First, I’ve learned that even if you are secure in who you are, you don’t need to share everything with everyone you sit across the table from. This seems like practical advice, but if you are an “all or nothing” person like myself, this is a necessary lesson to learn. I used to write off the people as “untrustworthy” who didn’t respond to my vulnerability the way I thought they should. Now I’m learning that some people take time, and our expectations of how someone should respond don’t get to be determinate of what kind of a person they are.

The second thing I’ve learned is that almost all the time, a person’s response to what we share is more about them than it is about us. The degree to which we’ve come to terms with our own stories is the degree to which we are able to receive others’. I recently shared my story with a newer friend and her response, far from compassionate, was emotionally charged. I could see all her walls go up. I understood that my vulnerability triggered something in her own story that she was not ready to face yet. Understanding that people’s responses to my vulnerability are less about me and more about their own baggage has been extremely helpful in how I navigate through my relationships.

How has your life gotten better from being more vulnerable?

Being vulnerable has changed everything for me. I used to wonder if people would love me if they really knew me. Now, because I bravely took a step toward vulnerability, I know that people actually love me for me. They love me when I’m killing it and when I fail them. It’s been the experience of being loved in my failures and broken promises that’s finally broken down the walls of hiding that used to promise me safety. I know I am safest when I am known, and there’s no going back for me.

How does vulnerability tie into your art as a songwriter?

I wrote the song “Even This Sadness” at the very beginning of my journey into vulnerability. I thought I had written it for a friend, but later realized it was really the song I was singing to my own terrified soul. As I walked out of my years of hiding into being known, I isolated myself because of my fear that I would be abandoned and rejected. This isolation caused deep depression that left me with two choices: continue to hope and walk forward through the pain, or end it all because hiding is no longer an option for me.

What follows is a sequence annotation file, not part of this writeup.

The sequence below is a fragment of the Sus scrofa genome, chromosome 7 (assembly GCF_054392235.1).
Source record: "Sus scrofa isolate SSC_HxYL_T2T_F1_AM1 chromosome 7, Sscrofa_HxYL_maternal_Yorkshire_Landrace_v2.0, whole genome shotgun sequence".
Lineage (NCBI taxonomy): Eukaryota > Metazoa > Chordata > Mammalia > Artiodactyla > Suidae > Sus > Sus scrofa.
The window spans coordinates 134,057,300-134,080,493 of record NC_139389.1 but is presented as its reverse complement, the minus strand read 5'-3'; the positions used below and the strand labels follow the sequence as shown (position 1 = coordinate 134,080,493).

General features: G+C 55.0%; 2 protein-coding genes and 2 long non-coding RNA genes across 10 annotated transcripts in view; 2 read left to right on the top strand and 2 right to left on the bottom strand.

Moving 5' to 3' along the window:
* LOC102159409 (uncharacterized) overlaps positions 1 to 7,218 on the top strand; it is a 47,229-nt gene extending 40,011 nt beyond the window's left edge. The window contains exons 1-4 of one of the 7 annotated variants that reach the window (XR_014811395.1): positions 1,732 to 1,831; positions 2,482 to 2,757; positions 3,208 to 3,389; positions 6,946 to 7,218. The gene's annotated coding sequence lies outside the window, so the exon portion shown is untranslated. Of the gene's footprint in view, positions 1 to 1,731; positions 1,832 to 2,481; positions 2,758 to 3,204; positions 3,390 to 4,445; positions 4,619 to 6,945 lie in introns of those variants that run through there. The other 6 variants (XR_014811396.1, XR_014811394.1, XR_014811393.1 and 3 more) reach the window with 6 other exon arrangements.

This song became my anthem during this season, continually calling me to the hope that even my sadness is not strong enough to separate me from the love God has for me. To all that hear this song, I pray that you keep hoping, keep lifting up your head, and keep placing your feet on the ground morning by morning with hope that comes only from Jesus–that you are loved no matter what you’ve done or has been done to you in your story. There is more and He works all things, even our hiding and sadness, for good.

Going from the forest of hiding into the clearing of being known can be a terrifying thing. This song was in response to that.

A Final Note

A huge thanks to Kristi for being willing to share her heart with us. I hope that you guys were able to learn as much from her as I have. If you guys would like to follow along with Kristi, you can find her website at kristiheppmusic.com and her YouTube channel here.

Leave a comment and let us know how vulnerability has influenced your life.